NHTSA: Traffic Deaths Increased in 2012

By | November 15, 2013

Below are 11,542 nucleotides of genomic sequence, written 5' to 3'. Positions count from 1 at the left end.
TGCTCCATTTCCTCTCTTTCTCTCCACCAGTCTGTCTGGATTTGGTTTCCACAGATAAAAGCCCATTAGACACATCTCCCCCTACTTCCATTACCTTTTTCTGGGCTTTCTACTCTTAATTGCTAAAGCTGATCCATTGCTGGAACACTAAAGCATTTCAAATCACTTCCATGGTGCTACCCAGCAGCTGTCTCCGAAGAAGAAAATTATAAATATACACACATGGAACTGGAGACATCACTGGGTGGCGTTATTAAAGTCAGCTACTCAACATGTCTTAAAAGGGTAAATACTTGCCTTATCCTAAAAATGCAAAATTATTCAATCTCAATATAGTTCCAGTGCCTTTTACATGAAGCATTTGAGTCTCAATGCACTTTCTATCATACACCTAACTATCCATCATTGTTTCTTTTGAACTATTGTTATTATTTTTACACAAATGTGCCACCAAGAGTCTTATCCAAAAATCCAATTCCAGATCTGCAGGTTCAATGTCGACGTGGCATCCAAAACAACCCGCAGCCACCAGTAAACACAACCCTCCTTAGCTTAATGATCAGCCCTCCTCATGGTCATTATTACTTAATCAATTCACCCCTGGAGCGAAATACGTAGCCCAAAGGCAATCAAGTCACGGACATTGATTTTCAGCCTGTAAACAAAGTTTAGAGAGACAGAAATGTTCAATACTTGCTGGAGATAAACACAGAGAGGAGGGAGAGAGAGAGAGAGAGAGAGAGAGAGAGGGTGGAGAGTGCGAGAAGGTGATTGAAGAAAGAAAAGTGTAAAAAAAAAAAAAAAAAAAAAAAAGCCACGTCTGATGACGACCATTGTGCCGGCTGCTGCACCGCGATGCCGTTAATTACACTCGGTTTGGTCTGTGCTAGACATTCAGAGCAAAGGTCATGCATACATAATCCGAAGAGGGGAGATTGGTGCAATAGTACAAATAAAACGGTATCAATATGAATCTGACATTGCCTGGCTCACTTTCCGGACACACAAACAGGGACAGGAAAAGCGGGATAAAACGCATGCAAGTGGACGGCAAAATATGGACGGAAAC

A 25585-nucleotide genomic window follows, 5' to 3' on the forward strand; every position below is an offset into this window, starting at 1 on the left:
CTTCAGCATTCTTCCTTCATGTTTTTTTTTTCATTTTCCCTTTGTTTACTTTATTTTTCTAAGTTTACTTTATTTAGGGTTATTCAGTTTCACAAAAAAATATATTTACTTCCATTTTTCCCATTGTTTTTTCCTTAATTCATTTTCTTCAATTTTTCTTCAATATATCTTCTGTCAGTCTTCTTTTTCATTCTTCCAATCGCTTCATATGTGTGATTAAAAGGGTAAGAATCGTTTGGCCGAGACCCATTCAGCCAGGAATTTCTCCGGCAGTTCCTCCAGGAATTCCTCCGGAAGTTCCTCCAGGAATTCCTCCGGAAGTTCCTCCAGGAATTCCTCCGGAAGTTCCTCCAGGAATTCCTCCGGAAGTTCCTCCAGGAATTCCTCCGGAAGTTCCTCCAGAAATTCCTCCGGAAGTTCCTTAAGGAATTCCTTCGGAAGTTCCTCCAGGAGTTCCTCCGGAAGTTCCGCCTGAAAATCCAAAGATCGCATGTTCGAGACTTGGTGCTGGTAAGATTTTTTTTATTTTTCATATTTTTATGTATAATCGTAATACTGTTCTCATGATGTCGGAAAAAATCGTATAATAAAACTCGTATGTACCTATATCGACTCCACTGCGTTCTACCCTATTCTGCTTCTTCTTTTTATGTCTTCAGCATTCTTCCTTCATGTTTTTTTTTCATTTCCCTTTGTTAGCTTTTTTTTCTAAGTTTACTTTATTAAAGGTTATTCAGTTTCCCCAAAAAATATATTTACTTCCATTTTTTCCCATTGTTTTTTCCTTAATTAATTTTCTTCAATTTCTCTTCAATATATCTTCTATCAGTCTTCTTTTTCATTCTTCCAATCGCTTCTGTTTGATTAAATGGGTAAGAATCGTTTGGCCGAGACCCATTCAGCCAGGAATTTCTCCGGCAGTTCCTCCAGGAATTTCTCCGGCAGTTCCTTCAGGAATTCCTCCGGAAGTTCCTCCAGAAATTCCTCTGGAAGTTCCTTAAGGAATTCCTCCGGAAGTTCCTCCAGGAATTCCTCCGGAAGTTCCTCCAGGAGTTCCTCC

The U.S. Department of Transportation's National Highway Traffic Safety Administration has just finished compiling data on traffic deaths in 2012—yes, we're six weeks away from 2014—and for the first time in years, fatalities have risen. But before you become alarmed, know that the 3.3 percent increase, or 33,561 total deaths, is a figure on par with levels in 1950, more than six decades ago. The majority of fatalities were motorcyclists and pedestrians, and—no surprise here—many of them involved alcohol. Also unsurprisingly, motorcyclists in states without universal helmet laws were ten times more likely to die. "Highway deaths claim more than 30,000 lives each year and while we've made substantial progress over the last 50 years, it's clear that we have much more work to do," said U.S. Transportation Secretary Anthony Foxx. "As we look to the future, we must focus our efforts to tackle persistent and emerging issues that threaten the safety of motorists, cyclists and pedestrians across the nation." The number of people killed in distraction-affected crashes decreased slightly from 3,360 in 2011 to 3,328 in 2012. Meanwhile we've seen automakers continue to develop increasingly advanced safety systems, like the ones found on the 2014 Mercedes-Benz S-Class that warn drivers of pedestrians on the road. And it's not just six-figure vehicles,; cars like the 2015 Mercedes-Benz C-Class will also have this technology available. Source: NHTSA
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